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Criminal Justice (Amendment) Bill Hl

Volume 416: debated on Wednesday 21 January 1981

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7.15 p.m.

My Lords, I beg to move that the House do now resolve itself into Committee on this Bill.

Moved, that the House do now resolve itself into Committee.— (Lord Wigoder.)

On Question, Motion agreed to.

House in Committee accordingly.

[The LORD SEGAL in the Chair.]

Clause 1 [ Circumstances in which reporting restrictions may be lifted]:

On Question, Whether Clause I shall stand part of the Bill?

I beg to move that this clause be left out of the Bill and do not stand part of it. I hope your Lordships will allow me at the same time to speak to Amendment No. 1 which proposes a substitute new Clause 1 to replace the Clause 1 that if the first amendment is carried, will not stand part of the Bill.

This is entirely a drafting matter. It arises in this way. The existing Clause 1 was drafted by me, somewhat amateurishly. The Home Office has been kind enough to express an interest in the Bill. The parliamentary draftsman has therefore redrafted the existing Clause 1 in terms that are both more elegant and more effective than the original. I am most grateful to the Minister, the noble Lord, Lord Belstead, and to his staff and to the parliamentary draftsman for all the assistance that they have given.

Perhaps I should make it quite clear that the new Clause I retains precisely the same criterion and precisely the same procedures as were envisaged by the existing Clause 1. Nothing of any substance is altered. The only matters to which I should draw attention are these.

First, the new Clause 1 refers to the Magistrates' Courts Act 1980 whereas the existing Clause 1 refers to the Criminal Justice Act 1967. The reason is that since the Bill was first drafted the 1967 Act has been consolidated into the 1980 Act. The 1980 Act has been enacted but has not yet taken effect. For that reason it is necessary first to refer in the new clause to the Magistrates' Courts Act 1980 and secondly, by subsection (3), to provide for the somewhat unlikely possibility that the Bill now before the Committee will be passed through both Houses and come into force before the 1980 Act itself comes into force. If that is so, then that position is provided for in subsection (3).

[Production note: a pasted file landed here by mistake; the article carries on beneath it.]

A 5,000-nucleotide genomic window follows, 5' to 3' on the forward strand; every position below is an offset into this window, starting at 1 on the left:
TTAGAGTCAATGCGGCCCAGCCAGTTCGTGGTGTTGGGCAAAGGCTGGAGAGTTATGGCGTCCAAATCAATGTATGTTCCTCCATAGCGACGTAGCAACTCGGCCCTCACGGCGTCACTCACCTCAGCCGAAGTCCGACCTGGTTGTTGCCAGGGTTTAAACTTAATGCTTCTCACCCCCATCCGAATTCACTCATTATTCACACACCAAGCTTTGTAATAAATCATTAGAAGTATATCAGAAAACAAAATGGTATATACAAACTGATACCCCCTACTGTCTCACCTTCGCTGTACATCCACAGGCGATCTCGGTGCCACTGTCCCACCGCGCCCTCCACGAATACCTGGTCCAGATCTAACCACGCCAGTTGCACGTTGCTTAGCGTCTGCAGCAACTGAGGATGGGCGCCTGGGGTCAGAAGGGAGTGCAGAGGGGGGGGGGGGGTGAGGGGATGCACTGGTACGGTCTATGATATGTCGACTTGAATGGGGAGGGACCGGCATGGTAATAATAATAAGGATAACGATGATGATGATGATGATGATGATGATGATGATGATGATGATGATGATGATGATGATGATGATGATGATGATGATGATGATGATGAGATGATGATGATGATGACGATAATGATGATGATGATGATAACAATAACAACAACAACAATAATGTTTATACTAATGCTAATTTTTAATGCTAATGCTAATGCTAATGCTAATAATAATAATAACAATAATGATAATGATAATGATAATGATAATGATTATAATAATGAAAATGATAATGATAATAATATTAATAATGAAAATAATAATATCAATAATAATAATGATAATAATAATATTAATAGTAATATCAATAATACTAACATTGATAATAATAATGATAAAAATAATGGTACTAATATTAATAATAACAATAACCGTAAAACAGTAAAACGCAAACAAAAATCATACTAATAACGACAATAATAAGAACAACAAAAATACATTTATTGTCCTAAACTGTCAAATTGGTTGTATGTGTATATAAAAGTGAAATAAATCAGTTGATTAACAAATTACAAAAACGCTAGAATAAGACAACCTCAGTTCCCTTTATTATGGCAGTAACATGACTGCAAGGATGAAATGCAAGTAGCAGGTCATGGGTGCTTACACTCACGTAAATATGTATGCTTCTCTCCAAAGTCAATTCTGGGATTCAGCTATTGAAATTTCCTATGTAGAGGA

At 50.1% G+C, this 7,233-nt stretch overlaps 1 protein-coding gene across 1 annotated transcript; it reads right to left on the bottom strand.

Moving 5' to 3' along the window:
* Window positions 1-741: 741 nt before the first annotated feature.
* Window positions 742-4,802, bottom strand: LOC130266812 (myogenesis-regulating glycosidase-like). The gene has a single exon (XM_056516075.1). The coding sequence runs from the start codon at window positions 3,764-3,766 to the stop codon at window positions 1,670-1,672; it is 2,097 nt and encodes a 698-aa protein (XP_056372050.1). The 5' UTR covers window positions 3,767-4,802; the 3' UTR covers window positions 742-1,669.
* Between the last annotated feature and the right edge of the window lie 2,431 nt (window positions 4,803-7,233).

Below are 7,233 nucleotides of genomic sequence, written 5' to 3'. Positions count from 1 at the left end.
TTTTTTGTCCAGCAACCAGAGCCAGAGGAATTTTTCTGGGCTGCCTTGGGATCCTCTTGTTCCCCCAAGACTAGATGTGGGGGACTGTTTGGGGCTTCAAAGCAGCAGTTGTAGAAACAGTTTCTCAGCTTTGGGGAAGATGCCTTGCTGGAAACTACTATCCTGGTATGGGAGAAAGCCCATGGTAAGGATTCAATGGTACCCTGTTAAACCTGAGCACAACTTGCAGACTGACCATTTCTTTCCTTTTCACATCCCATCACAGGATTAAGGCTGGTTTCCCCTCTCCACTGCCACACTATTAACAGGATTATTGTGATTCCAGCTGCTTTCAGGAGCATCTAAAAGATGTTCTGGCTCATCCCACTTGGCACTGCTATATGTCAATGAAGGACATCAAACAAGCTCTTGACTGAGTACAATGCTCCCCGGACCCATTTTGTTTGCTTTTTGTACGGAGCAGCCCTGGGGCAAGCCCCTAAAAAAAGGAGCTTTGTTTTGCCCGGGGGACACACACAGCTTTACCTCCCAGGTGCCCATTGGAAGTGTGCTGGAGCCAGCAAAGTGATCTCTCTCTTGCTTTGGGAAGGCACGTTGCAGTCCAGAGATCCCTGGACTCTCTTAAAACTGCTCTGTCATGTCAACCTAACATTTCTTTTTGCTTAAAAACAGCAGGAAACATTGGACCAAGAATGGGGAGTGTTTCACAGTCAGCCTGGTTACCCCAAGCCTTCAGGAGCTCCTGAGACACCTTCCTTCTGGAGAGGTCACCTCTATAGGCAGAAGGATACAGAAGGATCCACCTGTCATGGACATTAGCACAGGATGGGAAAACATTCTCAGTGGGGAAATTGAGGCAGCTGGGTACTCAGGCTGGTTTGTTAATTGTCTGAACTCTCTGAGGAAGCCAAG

The only other matter which I should mention is that subsection (4) is a transitional provision which was not contained in the original clause and quite clearly should have been. In those circumstances I invite your Lordships to agree that Clause 1 shall not stand part of the Bill.

Clause 1 disagreed to.

(" Restriction on reports of committal proceedings.

.—(1) At the beginning of subsection (2) of section 8 of the Magistrates' Courts Act 1980 (application for lifting restrictions on reports of committal proceedings) there shall be inserted the words "Subject to subsection (2A) below".

(2) After that subsection there shall be inserted the following subsections—

"(2A) Where in the case of two or more accused one of them objects to the making of an order under subsection (2) above, the court shall make the order if, and only if, it is satisfied, after hearing the representations of the accused, that it is in the interests of justice to do so.
(2B) An order under subsection (2) above shall not apply to reports of proceedings under subsection (2A) above, but any decision of the court to make or not to make such an order may be contained in reports published or broadcast before the time authorised by subsection (3) below."

(3) In relation to any time before the coming into force of the said Act of 1980, the same amendments as are made by subsections (1) and (2) above in section 8 of that Act shall be made in section 3 of the Criminal Justice Act 1967 except that the word "defendants" shall be substituted for the word "accused" wherever it occurs.

(4) The foregoing provisions of this section shall not apply in relation to committal proceedings begun before the commencement of this Act.").